The Washington Post

Can a Mormon presidential candidate win over the Republicans’ evangelical base?

“I came today not to give a political speech,” former Utah governor Jon Huntsman Jr. told the crowd in a downtown Washington ballroom Friday, “but simply to introduce myself and my family.”

There was, however, nothing simple about it. The audience he was addressing consisted of hundreds of politically oriented Christian conservatives. Huntsman, who is expected to announce soon that he is running for the 2012 Republican presidential nomination, is a Mormon.

The message that Huntsman, who is largely unknown nationally, seemed to be delivering to the annual conference of the Faith and Freedom Coalition was this: My values are no different from yours.

The other Mormon in the race — former Massachusetts governor Mitt Romney, who is presumed to be the early front-runner — also addressed the group. But where Huntsman made overt references to God, Romney made none. Instead, he emphasized economic themes: unemployment, declining home prices, debt, foreclosures.

“Barack Obama has failed the American people,” Romney said.

Conservative Christians constitute a crucial part of the GOP base, one that can win elections if they are motivated to turn out. They represented as much as a third of all those who showed up to vote in the 2010 election that returned the House to Republican control, according to analyses of exit polls.

In a sign of that constituency’s importance in the Republican presidential primary, nearly every declared or potential candidate was scheduled to appear at the two-day conference. The only notable absences were former Alaska governor Sarah Palin and former House speaker Newt Gingrich.

The Faith and Freedom Coalition was founded in 2009 by longtime GOP operative Ralph Reed as an effort to create a 21st-century version of the Christian Coalition, which was a major political force in the 1990s.

But the fact that two of top-tier GOP contenders are Mormons is one of great sensitivity as Republicans contemplate the presidential race ahead. Conservative Christians have deep theological differences with the Church of Jesus Christ of Latter-day Saints. Some evangelical ministers even preach that Mormonism is a cult.

A Pew Research Center poll released Thursday showed how this could be a problem. While one in four of the 1,509 surveyed overall said they would be less likely to support a presidential candidate if he or she is a Mormon, the percentage among white evangelical respondents was 34 percent — the highest of any religious group. By comparison, only 19 percent of Catholics and white mainline Protestants said they would be more reluctant to support a Mormon.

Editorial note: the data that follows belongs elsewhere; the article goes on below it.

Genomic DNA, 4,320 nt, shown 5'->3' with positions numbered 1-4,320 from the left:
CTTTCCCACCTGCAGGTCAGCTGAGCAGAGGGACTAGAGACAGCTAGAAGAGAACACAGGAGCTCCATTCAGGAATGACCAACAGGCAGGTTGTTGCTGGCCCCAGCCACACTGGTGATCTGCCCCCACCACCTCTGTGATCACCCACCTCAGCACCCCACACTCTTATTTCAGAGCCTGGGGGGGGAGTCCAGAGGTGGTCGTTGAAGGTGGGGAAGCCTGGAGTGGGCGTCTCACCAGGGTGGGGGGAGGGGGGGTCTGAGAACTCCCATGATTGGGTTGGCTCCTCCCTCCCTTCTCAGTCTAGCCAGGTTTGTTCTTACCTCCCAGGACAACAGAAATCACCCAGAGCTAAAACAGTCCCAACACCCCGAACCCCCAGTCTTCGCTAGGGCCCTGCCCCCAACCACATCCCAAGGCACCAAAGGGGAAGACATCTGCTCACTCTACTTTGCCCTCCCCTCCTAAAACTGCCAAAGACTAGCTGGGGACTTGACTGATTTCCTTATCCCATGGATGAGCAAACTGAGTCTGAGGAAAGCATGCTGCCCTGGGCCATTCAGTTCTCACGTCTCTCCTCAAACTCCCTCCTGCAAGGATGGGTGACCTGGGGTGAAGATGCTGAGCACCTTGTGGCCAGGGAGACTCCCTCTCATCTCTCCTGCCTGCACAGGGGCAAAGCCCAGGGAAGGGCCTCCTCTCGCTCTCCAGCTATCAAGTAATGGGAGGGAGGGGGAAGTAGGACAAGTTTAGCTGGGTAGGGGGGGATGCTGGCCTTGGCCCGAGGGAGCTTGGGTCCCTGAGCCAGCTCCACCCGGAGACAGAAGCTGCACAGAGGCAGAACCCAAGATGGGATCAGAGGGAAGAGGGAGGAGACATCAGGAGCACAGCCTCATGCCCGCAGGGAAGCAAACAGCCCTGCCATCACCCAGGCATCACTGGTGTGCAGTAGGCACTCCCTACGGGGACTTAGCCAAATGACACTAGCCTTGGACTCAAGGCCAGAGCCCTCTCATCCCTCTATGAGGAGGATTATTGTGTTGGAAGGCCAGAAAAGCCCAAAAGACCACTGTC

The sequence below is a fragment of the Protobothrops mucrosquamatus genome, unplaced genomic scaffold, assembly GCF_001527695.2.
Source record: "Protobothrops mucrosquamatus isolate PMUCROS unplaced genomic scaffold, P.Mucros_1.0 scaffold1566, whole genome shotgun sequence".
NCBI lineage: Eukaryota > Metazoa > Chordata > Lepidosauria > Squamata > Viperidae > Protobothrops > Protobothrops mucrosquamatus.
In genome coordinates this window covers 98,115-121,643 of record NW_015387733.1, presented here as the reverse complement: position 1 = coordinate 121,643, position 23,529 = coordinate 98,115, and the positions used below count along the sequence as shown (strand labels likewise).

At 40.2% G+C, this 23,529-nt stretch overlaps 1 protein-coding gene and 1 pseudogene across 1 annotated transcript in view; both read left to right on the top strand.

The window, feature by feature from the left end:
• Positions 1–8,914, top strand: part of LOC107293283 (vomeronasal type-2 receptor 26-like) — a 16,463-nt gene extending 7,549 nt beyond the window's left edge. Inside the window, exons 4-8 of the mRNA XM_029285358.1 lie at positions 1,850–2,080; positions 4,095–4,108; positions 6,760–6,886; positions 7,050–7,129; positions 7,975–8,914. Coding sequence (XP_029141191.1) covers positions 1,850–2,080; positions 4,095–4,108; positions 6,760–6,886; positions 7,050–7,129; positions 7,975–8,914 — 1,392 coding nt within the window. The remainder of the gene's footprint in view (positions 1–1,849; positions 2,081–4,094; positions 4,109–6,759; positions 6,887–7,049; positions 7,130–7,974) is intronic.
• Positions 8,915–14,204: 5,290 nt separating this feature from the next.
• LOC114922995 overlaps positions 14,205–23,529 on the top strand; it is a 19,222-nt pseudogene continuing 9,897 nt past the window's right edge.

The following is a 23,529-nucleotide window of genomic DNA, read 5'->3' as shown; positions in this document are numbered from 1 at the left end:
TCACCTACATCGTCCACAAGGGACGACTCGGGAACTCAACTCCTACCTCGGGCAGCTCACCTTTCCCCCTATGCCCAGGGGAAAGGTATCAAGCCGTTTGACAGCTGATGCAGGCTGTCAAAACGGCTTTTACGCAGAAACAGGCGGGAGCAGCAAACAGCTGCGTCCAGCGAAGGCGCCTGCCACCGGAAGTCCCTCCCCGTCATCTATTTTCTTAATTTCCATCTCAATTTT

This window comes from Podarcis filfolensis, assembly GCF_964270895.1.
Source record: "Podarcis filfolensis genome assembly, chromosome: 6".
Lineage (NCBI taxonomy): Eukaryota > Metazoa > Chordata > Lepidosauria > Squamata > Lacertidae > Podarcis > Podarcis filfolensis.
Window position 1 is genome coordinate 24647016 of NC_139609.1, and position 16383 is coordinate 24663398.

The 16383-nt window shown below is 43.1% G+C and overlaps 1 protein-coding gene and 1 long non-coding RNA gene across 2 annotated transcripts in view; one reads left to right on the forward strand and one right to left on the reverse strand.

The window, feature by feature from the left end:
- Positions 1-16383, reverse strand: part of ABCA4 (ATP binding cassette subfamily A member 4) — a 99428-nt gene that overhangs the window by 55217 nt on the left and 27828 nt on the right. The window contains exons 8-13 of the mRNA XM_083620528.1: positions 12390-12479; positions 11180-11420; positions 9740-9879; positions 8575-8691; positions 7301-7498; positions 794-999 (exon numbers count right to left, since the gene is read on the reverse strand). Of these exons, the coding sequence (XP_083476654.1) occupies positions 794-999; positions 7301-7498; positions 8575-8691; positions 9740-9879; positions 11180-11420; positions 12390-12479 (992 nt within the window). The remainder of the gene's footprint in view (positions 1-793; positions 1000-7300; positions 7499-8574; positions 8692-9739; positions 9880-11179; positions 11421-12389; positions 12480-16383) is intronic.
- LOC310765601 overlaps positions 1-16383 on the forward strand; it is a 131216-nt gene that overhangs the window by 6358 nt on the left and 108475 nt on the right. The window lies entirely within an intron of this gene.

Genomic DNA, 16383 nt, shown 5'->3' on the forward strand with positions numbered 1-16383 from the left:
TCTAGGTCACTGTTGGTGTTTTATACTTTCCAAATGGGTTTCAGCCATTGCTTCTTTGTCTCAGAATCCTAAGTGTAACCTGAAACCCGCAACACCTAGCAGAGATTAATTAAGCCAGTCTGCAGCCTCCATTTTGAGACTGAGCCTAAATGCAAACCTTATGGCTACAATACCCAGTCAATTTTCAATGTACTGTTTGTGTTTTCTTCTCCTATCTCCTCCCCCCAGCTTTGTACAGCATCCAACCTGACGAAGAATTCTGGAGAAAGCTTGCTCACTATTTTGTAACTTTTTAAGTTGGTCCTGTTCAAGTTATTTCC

As governor, Huntsman said, he had signed every anti-abortion bill that reached his desk. But in other areas — including his support for same-sex civil unions — Huntsman has been more moderate than many in the religious right.

While fiscal issues are dominating the political debate, “I do not believe the Republican party should focus only on our economic life,” he said.

“If Republicans ignore life, the deficit we will face is one that is much more destructive,” he added. “It will be a deficit of the heart and of the soul.”

He also recounted how he had adopted a Chinese orphan abandoned in a vegetable market. He said that when his 10-year-old daughter is asked who found her there, “she simply replies, ‘Jesus.’ ”

Huntsman, who was introduced by Reed as “a good conservative and a great friend,” got a polite but not exuberant reception from the group, which earlier had greeted Rep. Michele Bachmann (R-Minn.) with loud applause.

Bachmann got a standing ovation when she promised to overturn the health-care law that represents the signature achievement of Obama’s presidency, but she also ended her speech with a prayer for the president and other leaders.

Bachmann, like Palin, is an evangelical Christian who has strong support in the tea party movement. They could represent a new breed of politician who is able to soothe the strains that have often divided conservatives.

“They develop a more inclusive vernacular that is the rhetoric of somebody who represents everybody, not just people who think like them,” Reed said in an interview before the conference. “It’s a little bit more pleasing to the ear — more likely to quote a [Congressional Budget Office] study than Scripture, probably, but still with the principle intact.”

Karen Tumulty is a national political correspondent for The Washington Post, where she received the 2013 Toner Prize for Excellence in Political Reporting.

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